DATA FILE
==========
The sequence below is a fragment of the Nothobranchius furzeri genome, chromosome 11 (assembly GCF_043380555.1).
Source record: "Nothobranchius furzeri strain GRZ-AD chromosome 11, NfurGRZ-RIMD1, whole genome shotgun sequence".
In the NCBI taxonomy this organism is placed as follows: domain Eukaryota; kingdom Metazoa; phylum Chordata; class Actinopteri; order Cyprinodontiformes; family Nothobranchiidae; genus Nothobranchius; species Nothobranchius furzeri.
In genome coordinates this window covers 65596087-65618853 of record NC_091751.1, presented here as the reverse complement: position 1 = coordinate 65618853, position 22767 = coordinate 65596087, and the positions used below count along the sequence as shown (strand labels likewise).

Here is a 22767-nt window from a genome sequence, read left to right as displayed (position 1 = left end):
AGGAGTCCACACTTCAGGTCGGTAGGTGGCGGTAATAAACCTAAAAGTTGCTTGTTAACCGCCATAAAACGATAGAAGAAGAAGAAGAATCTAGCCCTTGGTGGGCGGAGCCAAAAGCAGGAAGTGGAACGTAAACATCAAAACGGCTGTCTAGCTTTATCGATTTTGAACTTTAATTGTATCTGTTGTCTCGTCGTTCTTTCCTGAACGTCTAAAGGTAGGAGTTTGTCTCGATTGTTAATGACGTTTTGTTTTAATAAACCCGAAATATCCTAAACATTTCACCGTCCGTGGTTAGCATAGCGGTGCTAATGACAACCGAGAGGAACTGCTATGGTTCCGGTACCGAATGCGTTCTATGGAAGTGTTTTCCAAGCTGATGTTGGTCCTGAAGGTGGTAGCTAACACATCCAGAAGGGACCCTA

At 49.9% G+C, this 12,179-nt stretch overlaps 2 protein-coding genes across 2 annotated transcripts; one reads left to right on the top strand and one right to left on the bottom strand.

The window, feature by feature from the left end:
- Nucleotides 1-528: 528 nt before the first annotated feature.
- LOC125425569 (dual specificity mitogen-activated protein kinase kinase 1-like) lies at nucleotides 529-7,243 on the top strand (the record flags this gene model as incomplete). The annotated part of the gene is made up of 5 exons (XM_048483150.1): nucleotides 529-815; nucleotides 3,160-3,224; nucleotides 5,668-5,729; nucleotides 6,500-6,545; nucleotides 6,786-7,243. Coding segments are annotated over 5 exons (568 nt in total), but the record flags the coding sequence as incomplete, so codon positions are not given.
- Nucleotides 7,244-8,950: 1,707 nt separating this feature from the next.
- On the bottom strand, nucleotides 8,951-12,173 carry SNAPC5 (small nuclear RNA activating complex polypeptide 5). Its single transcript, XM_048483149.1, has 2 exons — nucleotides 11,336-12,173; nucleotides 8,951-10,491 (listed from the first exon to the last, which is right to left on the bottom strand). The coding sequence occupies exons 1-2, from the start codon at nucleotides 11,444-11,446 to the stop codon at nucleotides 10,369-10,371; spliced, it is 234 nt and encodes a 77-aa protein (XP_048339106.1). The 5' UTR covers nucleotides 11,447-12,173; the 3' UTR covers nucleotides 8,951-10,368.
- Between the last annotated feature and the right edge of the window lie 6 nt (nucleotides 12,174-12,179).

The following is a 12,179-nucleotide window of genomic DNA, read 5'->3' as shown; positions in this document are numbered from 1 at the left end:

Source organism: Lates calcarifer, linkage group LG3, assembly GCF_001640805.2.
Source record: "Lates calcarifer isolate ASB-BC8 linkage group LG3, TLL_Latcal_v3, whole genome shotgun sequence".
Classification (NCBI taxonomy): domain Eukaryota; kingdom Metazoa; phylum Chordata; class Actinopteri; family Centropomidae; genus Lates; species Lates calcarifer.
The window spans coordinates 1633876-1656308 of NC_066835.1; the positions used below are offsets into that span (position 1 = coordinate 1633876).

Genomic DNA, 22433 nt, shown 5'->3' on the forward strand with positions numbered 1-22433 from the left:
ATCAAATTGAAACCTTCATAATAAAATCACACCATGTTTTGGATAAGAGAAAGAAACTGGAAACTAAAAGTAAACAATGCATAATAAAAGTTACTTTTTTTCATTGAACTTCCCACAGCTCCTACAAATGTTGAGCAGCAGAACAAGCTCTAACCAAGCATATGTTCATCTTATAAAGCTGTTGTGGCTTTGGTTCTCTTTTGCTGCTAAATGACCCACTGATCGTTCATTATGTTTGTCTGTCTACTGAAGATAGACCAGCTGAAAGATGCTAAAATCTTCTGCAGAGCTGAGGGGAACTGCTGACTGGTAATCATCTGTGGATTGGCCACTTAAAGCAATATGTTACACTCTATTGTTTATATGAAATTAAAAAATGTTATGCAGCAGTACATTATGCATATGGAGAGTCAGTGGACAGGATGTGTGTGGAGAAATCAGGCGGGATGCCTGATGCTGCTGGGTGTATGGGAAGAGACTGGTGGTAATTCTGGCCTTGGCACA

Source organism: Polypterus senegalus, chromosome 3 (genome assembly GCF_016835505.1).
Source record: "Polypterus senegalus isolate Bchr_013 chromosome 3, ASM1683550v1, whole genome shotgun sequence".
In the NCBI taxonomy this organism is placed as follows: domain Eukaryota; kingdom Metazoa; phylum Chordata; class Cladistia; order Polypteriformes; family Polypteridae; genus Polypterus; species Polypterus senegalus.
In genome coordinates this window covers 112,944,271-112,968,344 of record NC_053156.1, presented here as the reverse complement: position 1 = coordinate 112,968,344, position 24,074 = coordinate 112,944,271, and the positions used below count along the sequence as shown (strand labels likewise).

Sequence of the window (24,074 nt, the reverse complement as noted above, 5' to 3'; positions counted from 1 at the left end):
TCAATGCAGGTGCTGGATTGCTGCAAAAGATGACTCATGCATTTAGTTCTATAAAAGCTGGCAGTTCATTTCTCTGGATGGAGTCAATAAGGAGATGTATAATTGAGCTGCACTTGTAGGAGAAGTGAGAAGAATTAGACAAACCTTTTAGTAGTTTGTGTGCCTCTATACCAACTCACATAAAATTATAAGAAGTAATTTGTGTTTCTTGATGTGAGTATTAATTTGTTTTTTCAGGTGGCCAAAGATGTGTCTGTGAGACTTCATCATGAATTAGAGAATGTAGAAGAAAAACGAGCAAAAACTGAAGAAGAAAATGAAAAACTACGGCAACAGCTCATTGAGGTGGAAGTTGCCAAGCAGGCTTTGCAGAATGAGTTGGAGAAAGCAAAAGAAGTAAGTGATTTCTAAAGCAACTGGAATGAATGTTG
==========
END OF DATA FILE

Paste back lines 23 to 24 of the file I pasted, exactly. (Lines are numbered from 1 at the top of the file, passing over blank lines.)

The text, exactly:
In the NCBI taxonomy this organism is placed as follows: domain Eukaryota; kingdom Metazoa; phylum Chordata; class Cladistia; order Polypteriformes; family Polypteridae; genus Polypterus; species Polypterus senegalus.
In genome coordinates this window covers 112,944,271-112,968,344 of record NC_053156.1, presented here as the reverse complement: position 1 = coordinate 112,968,344, position 24,074 = coordinate 112,944,271, and the positions used below count along the sequence as shown (strand labels likewise).